Use this URL to cite or link to this record in EThOS: http://ethos.bl.uk/OrderDetails.do?uin=uk.bl.ethos.528792
Title: The MacSharry reforms of the Common Agricultural Policy : a challenge to public choice theory
Author: Kay, Adrian
ISNI:       0000 0001 1669 5650
Awarding Body: University of Nottingham
Current Institution: University of Nottingham
Date of Award: 1997
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Abstract:
This thesis draws on the insights of economics, political economy and political science to study the MacSharry reforms of the CAP enacted in May 1992. It has two objectives. First, to understand the MacSharry reforms in terms of why they happened, when they did and in the form that they did. Second, to develop a more general framework for the interpretation of CAP reforms. The thesis is in two parts. In the first, the public choice paradigm of decision-making systems is introduced as an alternative to neo-classical agricultural economics. It is employed to generate three frameworks of CAP reforms; the interest groups, the prominent players and the institutions. The evidence from the histories of previous reforms of the CAP provides the bias that the institutions framework is the most insightful for understanding the reform process. The second part of the thesis is a case study of the MacSharry reforms. It is constructed from primary and secondary sources. Seventeen in-depth, individual interviews with key participants in, or observers of, the reform process were conducted. These are complimented by an extensive survey of the general news commentary on, the academic analysis of, and specialist agri-business views of the reforms. The institutions framework drawn from part one of the thesis is used to interpret this evidence to achieve objective one of the thesis. The central claim with regard to the second objective is that previous attempts at understanding the CAP reform process and its outcome have tended to underestimate the importance of the institutional structure of decision-making.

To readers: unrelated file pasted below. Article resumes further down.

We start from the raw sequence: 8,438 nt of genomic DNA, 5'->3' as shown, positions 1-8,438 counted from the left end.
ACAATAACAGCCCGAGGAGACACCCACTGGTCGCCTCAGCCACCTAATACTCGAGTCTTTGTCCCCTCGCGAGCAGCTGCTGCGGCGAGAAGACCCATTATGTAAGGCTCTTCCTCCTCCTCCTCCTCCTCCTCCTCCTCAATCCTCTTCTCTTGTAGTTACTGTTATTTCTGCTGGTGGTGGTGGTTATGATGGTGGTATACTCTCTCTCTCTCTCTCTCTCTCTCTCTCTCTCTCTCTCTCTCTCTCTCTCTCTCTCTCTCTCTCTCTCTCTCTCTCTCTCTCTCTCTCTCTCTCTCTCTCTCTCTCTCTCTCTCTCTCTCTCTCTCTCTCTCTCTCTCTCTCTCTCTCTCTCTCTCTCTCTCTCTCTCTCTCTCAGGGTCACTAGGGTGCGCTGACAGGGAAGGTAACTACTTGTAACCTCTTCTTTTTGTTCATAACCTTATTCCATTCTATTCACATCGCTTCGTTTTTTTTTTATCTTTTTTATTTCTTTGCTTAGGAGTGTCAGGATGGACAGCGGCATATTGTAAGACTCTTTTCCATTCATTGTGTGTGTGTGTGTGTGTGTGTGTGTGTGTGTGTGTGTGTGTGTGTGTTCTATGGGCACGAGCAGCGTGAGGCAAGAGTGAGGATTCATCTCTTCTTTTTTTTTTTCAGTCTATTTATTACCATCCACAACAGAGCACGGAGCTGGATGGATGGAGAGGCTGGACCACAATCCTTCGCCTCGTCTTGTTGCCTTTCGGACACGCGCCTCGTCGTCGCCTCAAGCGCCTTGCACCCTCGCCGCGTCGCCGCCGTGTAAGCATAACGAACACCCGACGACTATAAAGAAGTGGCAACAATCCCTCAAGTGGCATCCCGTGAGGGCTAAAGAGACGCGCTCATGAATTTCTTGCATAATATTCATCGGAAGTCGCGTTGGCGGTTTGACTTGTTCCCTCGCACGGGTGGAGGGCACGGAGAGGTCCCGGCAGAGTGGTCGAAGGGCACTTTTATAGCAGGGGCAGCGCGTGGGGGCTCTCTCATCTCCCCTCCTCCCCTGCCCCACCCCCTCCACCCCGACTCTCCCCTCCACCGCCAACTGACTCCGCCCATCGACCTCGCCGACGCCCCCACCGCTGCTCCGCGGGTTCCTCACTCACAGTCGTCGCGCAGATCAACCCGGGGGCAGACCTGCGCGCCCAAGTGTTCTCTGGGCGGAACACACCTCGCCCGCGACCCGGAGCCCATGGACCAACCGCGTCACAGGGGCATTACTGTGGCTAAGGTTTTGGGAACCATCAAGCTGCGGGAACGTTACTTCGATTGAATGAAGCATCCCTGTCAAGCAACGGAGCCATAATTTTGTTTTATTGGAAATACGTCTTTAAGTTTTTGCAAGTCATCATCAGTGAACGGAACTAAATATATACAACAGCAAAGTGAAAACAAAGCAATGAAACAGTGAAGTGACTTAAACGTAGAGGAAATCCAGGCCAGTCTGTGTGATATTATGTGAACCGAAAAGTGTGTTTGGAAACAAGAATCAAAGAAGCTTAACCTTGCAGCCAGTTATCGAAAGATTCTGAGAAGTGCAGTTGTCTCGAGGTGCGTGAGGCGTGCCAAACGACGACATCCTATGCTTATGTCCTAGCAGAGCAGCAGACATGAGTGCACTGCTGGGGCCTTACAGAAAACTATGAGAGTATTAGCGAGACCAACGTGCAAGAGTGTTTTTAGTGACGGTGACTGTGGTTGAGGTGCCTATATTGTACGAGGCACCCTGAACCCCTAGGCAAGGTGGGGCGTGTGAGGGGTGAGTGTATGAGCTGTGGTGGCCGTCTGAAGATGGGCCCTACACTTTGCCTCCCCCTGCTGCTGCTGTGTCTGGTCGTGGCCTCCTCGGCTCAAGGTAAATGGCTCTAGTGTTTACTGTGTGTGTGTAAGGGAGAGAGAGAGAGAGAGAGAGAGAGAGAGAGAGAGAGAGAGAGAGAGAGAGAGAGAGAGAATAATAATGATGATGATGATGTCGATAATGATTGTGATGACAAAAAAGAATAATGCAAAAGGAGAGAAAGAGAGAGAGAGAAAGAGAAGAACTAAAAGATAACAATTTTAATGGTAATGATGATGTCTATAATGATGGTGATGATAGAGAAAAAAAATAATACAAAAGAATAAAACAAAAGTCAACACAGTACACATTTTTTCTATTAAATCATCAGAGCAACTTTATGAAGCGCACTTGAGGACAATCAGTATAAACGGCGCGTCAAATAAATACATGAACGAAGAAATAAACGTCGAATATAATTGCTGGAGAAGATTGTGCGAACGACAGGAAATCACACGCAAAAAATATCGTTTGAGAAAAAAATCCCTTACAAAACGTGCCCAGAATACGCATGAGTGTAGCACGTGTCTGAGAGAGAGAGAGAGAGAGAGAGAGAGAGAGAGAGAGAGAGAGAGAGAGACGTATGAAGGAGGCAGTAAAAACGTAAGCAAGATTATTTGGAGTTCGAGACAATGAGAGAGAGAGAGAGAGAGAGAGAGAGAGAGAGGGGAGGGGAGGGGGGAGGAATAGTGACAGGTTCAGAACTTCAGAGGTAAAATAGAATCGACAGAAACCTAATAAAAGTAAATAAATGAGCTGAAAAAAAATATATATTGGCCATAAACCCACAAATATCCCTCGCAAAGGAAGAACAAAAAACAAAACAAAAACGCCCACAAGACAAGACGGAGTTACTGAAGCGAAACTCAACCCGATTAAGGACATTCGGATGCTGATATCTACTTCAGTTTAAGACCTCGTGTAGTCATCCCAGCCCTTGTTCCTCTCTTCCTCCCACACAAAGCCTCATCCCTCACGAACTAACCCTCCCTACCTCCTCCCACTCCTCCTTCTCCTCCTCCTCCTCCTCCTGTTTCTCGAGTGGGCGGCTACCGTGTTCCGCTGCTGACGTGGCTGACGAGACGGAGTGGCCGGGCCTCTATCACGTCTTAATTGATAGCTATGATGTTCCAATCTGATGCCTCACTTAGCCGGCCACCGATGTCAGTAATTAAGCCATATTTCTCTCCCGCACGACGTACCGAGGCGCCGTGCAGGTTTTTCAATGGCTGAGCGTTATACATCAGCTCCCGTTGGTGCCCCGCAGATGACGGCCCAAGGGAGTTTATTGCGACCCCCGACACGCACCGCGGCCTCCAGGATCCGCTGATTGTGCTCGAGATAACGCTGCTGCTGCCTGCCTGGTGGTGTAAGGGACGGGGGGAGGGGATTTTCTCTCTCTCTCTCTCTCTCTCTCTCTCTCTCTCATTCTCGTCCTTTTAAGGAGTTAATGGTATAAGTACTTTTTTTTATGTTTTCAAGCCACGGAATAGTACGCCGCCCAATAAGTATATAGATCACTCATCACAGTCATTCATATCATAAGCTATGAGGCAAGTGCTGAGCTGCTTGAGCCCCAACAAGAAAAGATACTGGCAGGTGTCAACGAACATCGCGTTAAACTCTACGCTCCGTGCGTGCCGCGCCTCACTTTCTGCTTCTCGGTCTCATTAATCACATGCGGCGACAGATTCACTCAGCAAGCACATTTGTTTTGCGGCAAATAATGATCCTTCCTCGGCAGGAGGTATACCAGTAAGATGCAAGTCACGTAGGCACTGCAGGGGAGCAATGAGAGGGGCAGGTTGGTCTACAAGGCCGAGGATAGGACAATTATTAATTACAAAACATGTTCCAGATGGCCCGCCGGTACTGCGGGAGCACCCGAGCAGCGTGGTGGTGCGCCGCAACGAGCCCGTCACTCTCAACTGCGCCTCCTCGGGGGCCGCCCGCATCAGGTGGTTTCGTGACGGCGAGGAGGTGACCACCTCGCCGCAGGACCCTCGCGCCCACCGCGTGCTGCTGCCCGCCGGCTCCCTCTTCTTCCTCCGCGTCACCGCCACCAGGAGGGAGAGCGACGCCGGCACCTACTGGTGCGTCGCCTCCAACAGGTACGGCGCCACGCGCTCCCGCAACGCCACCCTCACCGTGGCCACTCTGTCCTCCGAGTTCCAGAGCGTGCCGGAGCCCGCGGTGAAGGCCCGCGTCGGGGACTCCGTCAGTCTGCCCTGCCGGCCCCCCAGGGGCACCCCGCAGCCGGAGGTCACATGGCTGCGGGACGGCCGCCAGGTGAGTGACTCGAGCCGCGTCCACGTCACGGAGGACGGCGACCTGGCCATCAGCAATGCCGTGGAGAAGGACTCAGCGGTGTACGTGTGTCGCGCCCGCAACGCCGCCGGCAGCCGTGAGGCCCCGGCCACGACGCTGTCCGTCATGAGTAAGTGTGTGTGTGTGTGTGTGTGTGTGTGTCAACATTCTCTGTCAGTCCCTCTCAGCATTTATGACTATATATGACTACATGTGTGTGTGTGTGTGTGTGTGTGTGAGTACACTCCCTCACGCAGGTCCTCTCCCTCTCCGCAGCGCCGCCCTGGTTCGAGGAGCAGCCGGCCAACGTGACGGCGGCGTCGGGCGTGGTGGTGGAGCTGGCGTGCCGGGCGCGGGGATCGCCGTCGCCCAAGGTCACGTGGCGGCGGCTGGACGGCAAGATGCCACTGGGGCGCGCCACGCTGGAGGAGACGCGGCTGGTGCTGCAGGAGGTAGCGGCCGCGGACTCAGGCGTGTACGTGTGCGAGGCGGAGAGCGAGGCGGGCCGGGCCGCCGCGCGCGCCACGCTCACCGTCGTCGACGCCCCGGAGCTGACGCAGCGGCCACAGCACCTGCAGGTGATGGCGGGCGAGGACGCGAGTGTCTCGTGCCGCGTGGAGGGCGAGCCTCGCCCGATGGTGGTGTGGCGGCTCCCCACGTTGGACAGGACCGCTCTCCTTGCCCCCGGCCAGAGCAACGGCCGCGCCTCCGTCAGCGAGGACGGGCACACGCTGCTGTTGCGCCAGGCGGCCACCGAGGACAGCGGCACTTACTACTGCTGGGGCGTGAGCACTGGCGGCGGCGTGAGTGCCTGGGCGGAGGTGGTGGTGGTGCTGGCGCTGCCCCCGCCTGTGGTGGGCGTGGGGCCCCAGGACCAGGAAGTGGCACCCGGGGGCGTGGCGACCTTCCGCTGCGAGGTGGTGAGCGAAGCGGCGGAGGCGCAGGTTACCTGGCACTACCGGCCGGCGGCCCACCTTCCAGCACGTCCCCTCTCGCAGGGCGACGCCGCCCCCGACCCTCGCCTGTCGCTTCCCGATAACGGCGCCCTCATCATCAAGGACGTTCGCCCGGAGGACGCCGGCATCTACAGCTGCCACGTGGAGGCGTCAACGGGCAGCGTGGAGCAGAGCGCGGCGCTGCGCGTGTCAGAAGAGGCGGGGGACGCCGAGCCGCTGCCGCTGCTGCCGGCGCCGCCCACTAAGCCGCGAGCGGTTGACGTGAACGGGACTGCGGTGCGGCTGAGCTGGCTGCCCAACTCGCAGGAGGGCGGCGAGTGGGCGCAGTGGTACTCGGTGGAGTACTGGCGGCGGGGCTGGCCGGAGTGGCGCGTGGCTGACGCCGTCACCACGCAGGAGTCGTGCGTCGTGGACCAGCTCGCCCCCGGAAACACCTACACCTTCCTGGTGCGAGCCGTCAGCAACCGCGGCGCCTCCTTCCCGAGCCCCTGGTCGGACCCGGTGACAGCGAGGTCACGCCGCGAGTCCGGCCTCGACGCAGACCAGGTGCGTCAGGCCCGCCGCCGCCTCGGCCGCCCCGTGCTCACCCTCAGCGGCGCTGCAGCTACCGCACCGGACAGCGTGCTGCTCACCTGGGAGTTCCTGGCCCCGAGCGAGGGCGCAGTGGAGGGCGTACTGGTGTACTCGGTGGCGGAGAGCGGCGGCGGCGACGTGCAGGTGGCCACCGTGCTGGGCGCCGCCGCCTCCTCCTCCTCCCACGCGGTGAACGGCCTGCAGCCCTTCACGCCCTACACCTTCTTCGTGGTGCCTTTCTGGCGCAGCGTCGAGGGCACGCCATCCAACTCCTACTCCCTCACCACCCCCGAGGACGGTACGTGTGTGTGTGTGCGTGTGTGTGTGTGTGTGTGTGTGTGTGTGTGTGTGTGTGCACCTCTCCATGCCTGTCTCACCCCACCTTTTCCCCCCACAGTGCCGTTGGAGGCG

Supervisor: Not available Sponsor: Not available
Qualification Name: Thesis (Ph.D.) Qualification Level: Doctoral
EThOS ID: uk.bl.ethos.528792  DOI: Not available
Keywords: HD Industries. Land use. Labor
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